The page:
Yesterday, liberal journalist Greg Palast announced on his blog that he and fellow producer Matt Pascarella have become subject to a Department of Homeland Security criminal investigation for filming the exterior of an Exxon Mobil refinery near New Orleans while working on a documentary entitled New Orleans: Big Easy to Big Empty.
“On August 22, for LinkTV and Democracy Now! we videotaped the thousands of Katrina evacuees still held behind a barbed wire in a trailer park encampment a hundred miles from New Orleans,” writes Palast. “It’s been a year since the hurricane and 73,000 POW’s (Prisoners of W) are still in this aluminum ghetto in the middle of nowhere … To give a sense of the full flavor and smell of the place, we wanted to show that this human parking lot, with kids and elderly, is nearly adjacent to the Exxon Oil refinery, the nation’s second largest, a chemical-belching behemoth. So we filmed it.”
Palast adds, “I should note that it took the Maxwell Smarts at Homeland Security a full two weeks to hunt us down.”
News of the investigation inspired outrage in the blogosphere.
Dave Reed aptly notes in his headline, “In commemoration of Sept. 11, US government captures … Greg Palast.” Reed observes that Palast’s film was to record the living conditions of “New Orleans residents who have been living in a make-shift FEMA trailer camp since the hurricane,” and tips his hat to the president: “Sweet work, W! Way to get that coast rebuilt.”
Although bloggers are nearly unanimous in their expressions of indignation, the Lone Wacko notes with a tinge of skepticism that the news has received scant media attention outside of the blogosphere. “It would be nice to read a straight news report or a press release about the incident, because between the ‘jokes’ and the unclear writing in both his report and that from ‘Scoop NZ’ it’s a bit difficult to tell what really happened (so to speak).”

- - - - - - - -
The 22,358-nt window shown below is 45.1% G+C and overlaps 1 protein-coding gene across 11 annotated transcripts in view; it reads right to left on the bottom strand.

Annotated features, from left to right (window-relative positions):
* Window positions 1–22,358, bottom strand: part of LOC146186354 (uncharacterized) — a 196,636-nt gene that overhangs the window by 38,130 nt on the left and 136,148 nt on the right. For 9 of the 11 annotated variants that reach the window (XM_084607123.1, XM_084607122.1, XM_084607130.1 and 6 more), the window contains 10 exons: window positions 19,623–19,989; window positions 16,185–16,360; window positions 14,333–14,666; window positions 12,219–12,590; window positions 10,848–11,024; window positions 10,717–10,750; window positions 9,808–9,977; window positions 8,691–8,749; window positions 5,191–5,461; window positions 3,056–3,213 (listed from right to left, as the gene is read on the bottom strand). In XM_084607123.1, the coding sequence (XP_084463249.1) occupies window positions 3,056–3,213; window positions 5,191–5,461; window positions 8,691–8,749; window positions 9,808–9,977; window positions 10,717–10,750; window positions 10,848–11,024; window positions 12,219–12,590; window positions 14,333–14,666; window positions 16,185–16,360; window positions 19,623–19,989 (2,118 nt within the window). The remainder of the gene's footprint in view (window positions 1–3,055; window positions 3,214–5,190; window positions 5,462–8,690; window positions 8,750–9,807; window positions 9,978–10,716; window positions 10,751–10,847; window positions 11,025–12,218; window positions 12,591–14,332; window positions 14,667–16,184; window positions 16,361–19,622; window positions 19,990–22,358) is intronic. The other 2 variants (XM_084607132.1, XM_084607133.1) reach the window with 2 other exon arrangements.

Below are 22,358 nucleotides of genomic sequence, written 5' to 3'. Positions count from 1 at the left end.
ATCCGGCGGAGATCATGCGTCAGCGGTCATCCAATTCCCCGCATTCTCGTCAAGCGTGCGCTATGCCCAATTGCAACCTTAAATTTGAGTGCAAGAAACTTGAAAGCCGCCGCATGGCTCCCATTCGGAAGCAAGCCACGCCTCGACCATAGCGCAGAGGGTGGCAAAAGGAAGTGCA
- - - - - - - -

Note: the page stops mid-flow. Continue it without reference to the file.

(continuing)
Some interpreted the news as evidence that the Bush administration is discouraging journalists from reporting on the government’s incompetence in coping with Katrina. “So what the Sam Hill was Mr. Palast doing in such a *gasp* highly sensitive area, and with a camera, yet?” asks Polite Company. “Well, he was talking to a few of the 73,000 people who live there and in places just like it. What they have to say isn’t very pretty, but they are unfortunately burdened with the crime of being alive, and thus not having the spiritual perfection that grandstanding zealotry really needs.”
Others read into the administration’s corporate interests. “Here’s the true story of big-time Bush and his investors doing a cut-and-run,” writes Swiftspeech. “What’s his biggest concern: freedom of speech or freedom of Osama?”
Others pointed out that Palast recently published a scathing article about Exxon Mobil’s accountability for the Exxon Valdez oil spill off the coast of Alaska in 1989. In the piece, Palast describes the soft demands made by Bush-appointed judges on Exxon Mobil, and points out that Exxon Mobil was the largest campaign contributor to both of Bush’s presidential campaigns.
So far, Palast has sought to put his supporters’ minds at ease. “Let’s not get over-excited,” he remarked recently. “They haven’t measured us for our orange suits yet.”